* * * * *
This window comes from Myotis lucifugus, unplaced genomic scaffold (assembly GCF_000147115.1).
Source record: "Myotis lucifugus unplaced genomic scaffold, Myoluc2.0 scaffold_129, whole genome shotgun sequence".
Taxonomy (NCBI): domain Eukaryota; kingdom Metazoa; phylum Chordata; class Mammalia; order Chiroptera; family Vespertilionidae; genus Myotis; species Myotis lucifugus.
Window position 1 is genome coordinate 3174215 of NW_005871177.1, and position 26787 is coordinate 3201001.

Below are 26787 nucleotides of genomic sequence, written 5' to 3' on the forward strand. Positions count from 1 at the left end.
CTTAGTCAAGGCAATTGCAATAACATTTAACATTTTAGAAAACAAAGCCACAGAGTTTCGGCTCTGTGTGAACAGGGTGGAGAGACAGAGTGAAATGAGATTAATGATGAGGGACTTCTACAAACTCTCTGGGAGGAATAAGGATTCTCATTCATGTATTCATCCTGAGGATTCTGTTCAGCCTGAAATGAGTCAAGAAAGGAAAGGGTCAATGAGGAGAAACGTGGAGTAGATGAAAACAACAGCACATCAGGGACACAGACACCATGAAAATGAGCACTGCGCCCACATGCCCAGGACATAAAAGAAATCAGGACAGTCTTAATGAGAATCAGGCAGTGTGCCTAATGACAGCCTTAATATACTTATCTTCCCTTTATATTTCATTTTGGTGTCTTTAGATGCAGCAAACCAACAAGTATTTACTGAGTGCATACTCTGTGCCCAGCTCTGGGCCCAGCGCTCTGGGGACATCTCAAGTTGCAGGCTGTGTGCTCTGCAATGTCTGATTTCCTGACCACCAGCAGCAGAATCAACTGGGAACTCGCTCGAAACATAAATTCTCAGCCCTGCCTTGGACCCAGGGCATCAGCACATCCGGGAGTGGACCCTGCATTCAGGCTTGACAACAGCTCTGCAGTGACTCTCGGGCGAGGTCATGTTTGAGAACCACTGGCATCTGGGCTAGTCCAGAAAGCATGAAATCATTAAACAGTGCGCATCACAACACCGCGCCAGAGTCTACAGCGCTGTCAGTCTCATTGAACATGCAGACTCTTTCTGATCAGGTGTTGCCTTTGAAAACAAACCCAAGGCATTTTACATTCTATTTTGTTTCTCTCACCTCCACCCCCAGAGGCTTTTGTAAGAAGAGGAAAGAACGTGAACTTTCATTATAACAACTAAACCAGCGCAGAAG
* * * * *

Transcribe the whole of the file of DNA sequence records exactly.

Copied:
This window comes from Myotis lucifugus, unplaced genomic scaffold (assembly GCF_000147115.1).
Source record: "Myotis lucifugus unplaced genomic scaffold, Myoluc2.0 scaffold_129, whole genome shotgun sequence".
Taxonomy (NCBI): domain Eukaryota; kingdom Metazoa; phylum Chordata; class Mammalia; order Chiroptera; family Vespertilionidae; genus Myotis; species Myotis lucifugus.
Window position 1 is genome coordinate 3174215 of NW_005871177.1, and position 26787 is coordinate 3201001.

Below are 26787 nucleotides of genomic sequence, written 5' to 3' on the forward strand. Positions count from 1 at the left end.
CTTAGTCAAGGCAATTGCAATAACATTTAACATTTTAGAAAACAAAGCCACAGAGTTTCGGCTCTGTGTGAACAGGGTGGAGAGACAGAGTGAAATGAGATTAATGATGAGGGACTTCTACAAACTCTCTGGGAGGAATAAGGATTCTCATTCATGTATTCATCCTGAGGATTCTGTTCAGCCTGAAATGAGTCAAGAAAGGAAAGGGTCAATGAGGAGAAACGTGGAGTAGATGAAAACAACAGCACATCAGGGACACAGACACCATGAAAATGAGCACTGCGCCCACATGCCCAGGACATAAAAGAAATCAGGACAGTCTTAATGAGAATCAGGCAGTGTGCCTAATGACAGCCTTAATATACTTATCTTCCCTTTATATTTCATTTTGGTGTCTTTAGATGCAGCAAACCAACAAGTATTTACTGAGTGCATACTCTGTGCCCAGCTCTGGGCCCAGCGCTCTGGGGACATCTCAAGTTGCAGGCTGTGTGCTCTGCAATGTCTGATTTCCTGACCACCAGCAGCAGAATCAACTGGGAACTCGCTCGAAACATAAATTCTCAGCCCTGCCTTGGACCCAGGGCATCAGCACATCCGGGAGTGGACCCTGCATTCAGGCTTGACAACAGCTCTGCAGTGACTCTCGGGCGAGGTCATGTTTGAGAACCACTGGCATCTGGGCTAGTCCAGAAAGCATGAAATCATTAAACAGTGCGCATCACAACACCGCGCCAGAGTCTACAGCGCTGTCAGTCTCATTGAACATGCAGACTCTTTCTGATCAGGTGTTGCCTTTGAAAACAAACCCAAGGCATTTTACATTCTATTTTGTTTCTCTCACCTCCACCCCCAGAGGCTTTTGTAAGAAGAGGAAAGAACGTGAACTTTCATTATAACAACTAAACCAGCGCAGAAG